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October 21, 1916


JAMA. 1916;LXVII(17):1230. doi:10.1001/jama.1916.02590170038014

The accomplishment of an infection, Zinsser1 writes, is not determined merely by the fact that a microorganism of a pathogenic species finds lodgment in or on the body of a susceptible individual, but it is further necessary that the invading germ shall be capable of maintaining itself, multiplying and functionating within the new environment. An infection, then, or an infectious disease, is the product of the two factors, invading germ and invaded subject, each factor itself influenced by a number of secondary modifying circumstances, and both influenced materially by such fortuitous conditions as the number or dose of the infecting bacteria, their path of entrance into the body, and the environmental conditions under which the struggle is maintained.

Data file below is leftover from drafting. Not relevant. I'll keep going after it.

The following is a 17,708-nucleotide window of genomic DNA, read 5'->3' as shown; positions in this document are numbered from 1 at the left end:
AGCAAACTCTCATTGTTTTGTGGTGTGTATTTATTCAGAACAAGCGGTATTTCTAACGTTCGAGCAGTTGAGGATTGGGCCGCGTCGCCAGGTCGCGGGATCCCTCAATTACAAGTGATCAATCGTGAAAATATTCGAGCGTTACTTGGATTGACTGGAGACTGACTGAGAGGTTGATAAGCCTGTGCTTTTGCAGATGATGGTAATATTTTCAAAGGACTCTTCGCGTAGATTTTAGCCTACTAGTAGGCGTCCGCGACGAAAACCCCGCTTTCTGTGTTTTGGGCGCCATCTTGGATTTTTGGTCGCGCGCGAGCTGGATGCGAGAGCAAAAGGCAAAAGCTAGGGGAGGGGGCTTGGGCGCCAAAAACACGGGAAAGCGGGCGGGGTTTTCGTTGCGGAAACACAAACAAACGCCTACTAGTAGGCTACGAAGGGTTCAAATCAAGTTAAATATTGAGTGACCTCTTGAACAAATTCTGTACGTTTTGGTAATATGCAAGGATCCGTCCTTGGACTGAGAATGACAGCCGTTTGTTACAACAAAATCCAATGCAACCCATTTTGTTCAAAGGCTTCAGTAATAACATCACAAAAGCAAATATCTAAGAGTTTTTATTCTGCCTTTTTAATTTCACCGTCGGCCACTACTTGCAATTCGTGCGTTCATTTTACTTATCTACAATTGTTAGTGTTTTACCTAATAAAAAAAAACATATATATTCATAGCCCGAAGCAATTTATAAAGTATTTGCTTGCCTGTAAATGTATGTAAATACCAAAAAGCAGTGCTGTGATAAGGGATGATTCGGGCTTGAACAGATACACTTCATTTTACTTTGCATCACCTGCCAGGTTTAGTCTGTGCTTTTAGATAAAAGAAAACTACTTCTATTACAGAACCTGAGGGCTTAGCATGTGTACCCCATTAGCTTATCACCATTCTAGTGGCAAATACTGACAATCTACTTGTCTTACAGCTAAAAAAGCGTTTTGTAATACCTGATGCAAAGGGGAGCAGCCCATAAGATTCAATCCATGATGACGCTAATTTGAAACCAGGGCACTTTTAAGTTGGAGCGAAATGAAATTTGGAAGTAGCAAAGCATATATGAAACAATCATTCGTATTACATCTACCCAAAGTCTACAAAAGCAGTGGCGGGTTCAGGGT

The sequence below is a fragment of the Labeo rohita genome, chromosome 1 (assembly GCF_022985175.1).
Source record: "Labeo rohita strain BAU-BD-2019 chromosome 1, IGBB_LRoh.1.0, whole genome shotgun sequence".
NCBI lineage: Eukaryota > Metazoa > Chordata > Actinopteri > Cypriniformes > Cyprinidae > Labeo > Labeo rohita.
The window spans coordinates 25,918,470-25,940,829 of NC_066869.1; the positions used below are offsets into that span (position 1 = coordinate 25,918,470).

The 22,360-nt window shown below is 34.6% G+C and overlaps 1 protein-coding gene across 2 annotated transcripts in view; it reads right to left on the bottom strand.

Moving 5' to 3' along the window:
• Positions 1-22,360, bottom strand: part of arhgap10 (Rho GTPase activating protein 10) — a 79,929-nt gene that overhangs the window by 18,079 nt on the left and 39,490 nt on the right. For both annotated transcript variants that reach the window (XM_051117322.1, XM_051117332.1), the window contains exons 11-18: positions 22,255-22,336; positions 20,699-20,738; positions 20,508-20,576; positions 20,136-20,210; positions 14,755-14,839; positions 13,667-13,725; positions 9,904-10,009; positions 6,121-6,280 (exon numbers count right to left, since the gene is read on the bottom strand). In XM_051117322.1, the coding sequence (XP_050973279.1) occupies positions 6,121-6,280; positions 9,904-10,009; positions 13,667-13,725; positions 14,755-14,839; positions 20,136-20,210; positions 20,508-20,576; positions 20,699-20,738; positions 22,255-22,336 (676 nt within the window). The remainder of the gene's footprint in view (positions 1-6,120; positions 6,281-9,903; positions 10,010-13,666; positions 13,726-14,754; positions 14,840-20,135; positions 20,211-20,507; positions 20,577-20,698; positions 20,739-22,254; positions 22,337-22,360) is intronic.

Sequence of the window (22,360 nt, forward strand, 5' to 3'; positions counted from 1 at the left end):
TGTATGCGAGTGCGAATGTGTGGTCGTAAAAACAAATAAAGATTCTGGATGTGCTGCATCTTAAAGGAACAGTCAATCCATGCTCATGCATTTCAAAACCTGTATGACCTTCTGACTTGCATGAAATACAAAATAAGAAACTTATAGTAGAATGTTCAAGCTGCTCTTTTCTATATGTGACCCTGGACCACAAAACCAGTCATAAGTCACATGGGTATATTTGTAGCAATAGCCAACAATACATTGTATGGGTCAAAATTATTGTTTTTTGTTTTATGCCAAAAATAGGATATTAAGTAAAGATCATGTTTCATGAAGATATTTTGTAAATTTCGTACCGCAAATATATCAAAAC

This struggle between the host and the invading bacteria represents a situation in which no adaptation has taken place. The conflict may result in a local or systemic manifestation which constitutes

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